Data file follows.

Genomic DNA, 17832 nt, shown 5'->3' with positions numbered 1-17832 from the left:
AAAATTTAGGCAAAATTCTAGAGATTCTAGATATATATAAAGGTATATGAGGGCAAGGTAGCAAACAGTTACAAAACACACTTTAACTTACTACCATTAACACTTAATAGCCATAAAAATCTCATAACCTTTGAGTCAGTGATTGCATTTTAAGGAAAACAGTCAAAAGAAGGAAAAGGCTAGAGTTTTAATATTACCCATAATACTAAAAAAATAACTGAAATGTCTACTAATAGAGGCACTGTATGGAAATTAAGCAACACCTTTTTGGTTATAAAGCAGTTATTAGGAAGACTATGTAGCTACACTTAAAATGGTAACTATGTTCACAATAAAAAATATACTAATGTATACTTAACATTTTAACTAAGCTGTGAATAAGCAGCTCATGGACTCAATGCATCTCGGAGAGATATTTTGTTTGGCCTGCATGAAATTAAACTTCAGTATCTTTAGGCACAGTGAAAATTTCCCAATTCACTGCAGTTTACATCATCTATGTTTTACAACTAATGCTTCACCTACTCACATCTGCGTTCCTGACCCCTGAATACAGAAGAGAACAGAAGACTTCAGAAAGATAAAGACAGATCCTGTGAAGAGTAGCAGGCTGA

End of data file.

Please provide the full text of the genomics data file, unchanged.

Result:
Genomic DNA, 17832 nt, shown 5'->3' with positions numbered 1-17832 from the left:
AAAATTTAGGCAAAATTCTAGAGATTCTAGATATATATAAAGGTATATGAGGGCAAGGTAGCAAACAGTTACAAAACACACTTTAACTTACTACCATTAACACTTAATAGCCATAAAAATCTCATAACCTTTGAGTCAGTGATTGCATTTTAAGGAAAACAGTCAAAAGAAGGAAAAGGCTAGAGTTTTAATATTACCCATAATACTAAAAAAATAACTGAAATGTCTACTAATAGAGGCACTGTATGGAAATTAAGCAACACCTTTTTGGTTATAAAGCAGTTATTAGGAAGACTATGTAGCTACACTTAAAATGGTAACTATGTTCACAATAAAAAATATACTAATGTATACTTAACATTTTAACTAAGCTGTGAATAAGCAGCTCATGGACTCAATGCATCTCGGAGAGATATTTTGTTTGGCCTGCATGAAATTAAACTTCAGTATCTTTAGGCACAGTGAAAATTTCCCAATTCACTGCAGTTTACATCATCTATGTTTTACAACTAATGCTTCACCTACTCACATCTGCGTTCCTGACCCCTGAATACAGAAGAGAACAGAAGACTTCAGAAAGATAAAGACAGATCCTGTGAAGAGTAGCAGGCTGA